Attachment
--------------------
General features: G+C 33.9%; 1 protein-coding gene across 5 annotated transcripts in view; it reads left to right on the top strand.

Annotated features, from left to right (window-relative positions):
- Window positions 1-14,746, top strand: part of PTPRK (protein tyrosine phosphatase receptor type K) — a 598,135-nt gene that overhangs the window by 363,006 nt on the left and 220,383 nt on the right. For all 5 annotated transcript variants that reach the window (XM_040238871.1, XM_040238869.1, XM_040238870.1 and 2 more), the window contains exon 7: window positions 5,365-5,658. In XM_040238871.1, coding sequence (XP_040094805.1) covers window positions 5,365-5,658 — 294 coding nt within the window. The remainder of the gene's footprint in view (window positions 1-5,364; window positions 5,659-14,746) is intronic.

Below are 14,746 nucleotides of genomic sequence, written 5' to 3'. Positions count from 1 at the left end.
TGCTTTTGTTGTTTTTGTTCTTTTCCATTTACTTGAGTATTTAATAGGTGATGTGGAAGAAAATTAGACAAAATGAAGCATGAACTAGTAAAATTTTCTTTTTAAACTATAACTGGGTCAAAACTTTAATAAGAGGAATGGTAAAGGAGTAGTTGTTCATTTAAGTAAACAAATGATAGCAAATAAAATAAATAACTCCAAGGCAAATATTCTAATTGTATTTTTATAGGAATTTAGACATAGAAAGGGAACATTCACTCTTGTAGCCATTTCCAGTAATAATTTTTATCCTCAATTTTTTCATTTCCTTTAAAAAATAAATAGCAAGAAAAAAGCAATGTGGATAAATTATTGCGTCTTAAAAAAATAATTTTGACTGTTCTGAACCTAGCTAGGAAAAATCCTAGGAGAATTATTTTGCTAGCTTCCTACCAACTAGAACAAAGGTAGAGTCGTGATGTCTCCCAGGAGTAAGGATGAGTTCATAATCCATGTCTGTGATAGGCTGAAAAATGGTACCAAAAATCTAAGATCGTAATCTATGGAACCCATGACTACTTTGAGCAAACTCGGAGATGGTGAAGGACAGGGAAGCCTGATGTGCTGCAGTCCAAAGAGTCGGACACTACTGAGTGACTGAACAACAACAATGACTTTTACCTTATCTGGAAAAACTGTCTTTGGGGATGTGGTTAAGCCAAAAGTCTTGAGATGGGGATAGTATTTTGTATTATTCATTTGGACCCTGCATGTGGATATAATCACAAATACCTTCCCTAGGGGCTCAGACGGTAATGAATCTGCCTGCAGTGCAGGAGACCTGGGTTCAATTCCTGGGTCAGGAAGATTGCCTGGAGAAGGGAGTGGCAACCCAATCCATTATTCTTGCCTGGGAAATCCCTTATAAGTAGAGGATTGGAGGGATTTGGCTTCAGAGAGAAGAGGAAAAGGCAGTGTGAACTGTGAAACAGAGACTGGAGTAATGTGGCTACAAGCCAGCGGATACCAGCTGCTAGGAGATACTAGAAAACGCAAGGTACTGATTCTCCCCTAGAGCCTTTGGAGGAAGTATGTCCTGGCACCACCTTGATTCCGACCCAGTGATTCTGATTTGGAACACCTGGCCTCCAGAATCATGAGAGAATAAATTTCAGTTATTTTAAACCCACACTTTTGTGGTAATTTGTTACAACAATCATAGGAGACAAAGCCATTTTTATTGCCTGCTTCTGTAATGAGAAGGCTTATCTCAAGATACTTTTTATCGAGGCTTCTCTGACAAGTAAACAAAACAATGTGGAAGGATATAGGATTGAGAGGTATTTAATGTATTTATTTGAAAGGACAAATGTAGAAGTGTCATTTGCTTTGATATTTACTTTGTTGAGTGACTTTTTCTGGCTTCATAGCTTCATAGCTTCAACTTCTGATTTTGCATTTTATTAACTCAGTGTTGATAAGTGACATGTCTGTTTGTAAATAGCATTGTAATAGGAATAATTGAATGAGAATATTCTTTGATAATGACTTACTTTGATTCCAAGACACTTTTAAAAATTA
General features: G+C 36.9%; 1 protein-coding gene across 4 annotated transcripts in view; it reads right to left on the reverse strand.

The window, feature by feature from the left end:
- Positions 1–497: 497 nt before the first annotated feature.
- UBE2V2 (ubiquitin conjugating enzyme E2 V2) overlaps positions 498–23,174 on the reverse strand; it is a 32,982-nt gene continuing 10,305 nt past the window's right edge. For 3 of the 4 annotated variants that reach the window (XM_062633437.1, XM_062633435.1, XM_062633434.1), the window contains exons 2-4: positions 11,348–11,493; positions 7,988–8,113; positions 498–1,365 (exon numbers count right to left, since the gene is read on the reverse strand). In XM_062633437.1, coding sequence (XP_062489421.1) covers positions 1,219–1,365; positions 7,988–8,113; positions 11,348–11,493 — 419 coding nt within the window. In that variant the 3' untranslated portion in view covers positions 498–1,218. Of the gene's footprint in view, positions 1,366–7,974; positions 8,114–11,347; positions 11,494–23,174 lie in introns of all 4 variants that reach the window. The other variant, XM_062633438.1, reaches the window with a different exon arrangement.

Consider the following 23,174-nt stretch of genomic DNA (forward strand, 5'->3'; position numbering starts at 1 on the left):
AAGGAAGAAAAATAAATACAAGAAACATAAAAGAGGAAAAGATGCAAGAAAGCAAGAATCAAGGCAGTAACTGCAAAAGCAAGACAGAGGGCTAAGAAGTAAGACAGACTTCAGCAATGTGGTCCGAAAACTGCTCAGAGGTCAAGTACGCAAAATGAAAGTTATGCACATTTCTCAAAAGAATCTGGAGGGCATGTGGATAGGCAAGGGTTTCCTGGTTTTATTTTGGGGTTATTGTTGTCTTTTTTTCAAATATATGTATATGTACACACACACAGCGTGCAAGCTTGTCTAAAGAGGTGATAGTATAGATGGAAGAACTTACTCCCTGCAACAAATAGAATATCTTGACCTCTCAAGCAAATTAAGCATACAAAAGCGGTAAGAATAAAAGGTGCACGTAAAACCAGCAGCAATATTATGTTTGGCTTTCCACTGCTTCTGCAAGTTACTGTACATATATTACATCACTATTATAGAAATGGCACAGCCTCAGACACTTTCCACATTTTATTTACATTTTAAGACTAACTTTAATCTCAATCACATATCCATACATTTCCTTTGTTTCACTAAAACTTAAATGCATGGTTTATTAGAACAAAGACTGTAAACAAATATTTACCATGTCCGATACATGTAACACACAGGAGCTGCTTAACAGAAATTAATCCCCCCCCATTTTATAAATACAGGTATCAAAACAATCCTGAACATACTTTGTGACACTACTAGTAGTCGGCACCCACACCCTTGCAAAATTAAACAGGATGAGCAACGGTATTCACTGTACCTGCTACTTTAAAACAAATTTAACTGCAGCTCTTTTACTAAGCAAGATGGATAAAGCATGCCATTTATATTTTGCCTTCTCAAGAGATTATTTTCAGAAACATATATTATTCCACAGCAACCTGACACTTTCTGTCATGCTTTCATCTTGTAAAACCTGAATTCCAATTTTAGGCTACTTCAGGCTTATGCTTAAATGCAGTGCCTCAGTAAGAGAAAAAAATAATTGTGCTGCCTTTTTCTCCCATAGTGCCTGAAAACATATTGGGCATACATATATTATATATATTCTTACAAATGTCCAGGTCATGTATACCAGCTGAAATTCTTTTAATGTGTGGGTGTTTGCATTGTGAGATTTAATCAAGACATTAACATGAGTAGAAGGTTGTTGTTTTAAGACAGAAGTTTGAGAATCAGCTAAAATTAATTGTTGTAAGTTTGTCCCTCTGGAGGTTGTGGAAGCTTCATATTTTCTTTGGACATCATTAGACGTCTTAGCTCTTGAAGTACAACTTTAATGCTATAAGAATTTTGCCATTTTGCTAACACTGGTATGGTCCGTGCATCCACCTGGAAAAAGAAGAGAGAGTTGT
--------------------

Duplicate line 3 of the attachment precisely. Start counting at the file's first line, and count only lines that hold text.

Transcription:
- Window positions 1-14,746, top strand: part of PTPRK (protein tyrosine phosphatase receptor type K) — a 598,135-nt gene that overhangs the window by 363,006 nt on the left and 220,383 nt on the right. For all 5 annotated transcript variants that reach the window (XM_040238871.1, XM_040238869.1, XM_040238870.1 and 2 more), the window contains exon 7: window positions 5,365-5,658. In XM_040238871.1, coding sequence (XP_040094805.1) covers window positions 5,365-5,658 — 294 coding nt within the window. The remainder of the gene's footprint in view (window positions 1-5,364; window positions 5,659-14,746) is intronic.